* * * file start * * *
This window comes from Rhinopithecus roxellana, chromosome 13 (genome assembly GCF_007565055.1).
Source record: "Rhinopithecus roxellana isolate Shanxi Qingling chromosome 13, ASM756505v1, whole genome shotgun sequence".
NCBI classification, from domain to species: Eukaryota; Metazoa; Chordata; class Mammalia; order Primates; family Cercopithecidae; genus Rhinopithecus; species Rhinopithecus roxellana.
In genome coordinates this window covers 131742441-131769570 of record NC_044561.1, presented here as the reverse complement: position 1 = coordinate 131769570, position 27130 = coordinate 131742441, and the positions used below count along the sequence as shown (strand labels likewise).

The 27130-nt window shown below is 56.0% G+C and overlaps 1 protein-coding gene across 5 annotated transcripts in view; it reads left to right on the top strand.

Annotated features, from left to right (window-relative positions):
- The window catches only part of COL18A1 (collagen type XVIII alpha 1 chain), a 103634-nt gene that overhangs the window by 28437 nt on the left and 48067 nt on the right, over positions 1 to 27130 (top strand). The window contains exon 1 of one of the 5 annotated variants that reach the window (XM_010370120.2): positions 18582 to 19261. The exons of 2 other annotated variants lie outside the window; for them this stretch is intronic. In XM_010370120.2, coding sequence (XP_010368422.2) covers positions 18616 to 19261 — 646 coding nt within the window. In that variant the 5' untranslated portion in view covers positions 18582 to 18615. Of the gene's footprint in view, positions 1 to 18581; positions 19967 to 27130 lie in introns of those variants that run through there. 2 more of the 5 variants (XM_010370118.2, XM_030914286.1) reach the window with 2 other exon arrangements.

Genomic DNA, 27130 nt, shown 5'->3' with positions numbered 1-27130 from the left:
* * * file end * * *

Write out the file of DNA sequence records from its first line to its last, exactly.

This window comes from Rhinopithecus roxellana, chromosome 13 (genome assembly GCF_007565055.1).
Source record: "Rhinopithecus roxellana isolate Shanxi Qingling chromosome 13, ASM756505v1, whole genome shotgun sequence".
NCBI classification, from domain to species: Eukaryota; Metazoa; Chordata; class Mammalia; order Primates; family Cercopithecidae; genus Rhinopithecus; species Rhinopithecus roxellana.
In genome coordinates this window covers 131742441-131769570 of record NC_044561.1, presented here as the reverse complement: position 1 = coordinate 131769570, position 27130 = coordinate 131742441, and the positions used below count along the sequence as shown (strand labels likewise).

The 27130-nt window shown below is 56.0% G+C and overlaps 1 protein-coding gene across 5 annotated transcripts in view; it reads left to right on the top strand.

Annotated features, from left to right (window-relative positions):
- The window catches only part of COL18A1 (collagen type XVIII alpha 1 chain), a 103634-nt gene that overhangs the window by 28437 nt on the left and 48067 nt on the right, over positions 1 to 27130 (top strand). The window contains exon 1 of one of the 5 annotated variants that reach the window (XM_010370120.2): positions 18582 to 19261. The exons of 2 other annotated variants lie outside the window; for them this stretch is intronic. In XM_010370120.2, coding sequence (XP_010368422.2) covers positions 18616 to 19261 — 646 coding nt within the window. In that variant the 5' untranslated portion in view covers positions 18582 to 18615. Of the gene's footprint in view, positions 1 to 18581; positions 19967 to 27130 lie in introns of those variants that run through there. 2 more of the 5 variants (XM_010370118.2, XM_030914286.1) reach the window with 2 other exon arrangements.

Genomic DNA, 27130 nt, shown 5'->3' with positions numbered 1-27130 from the left: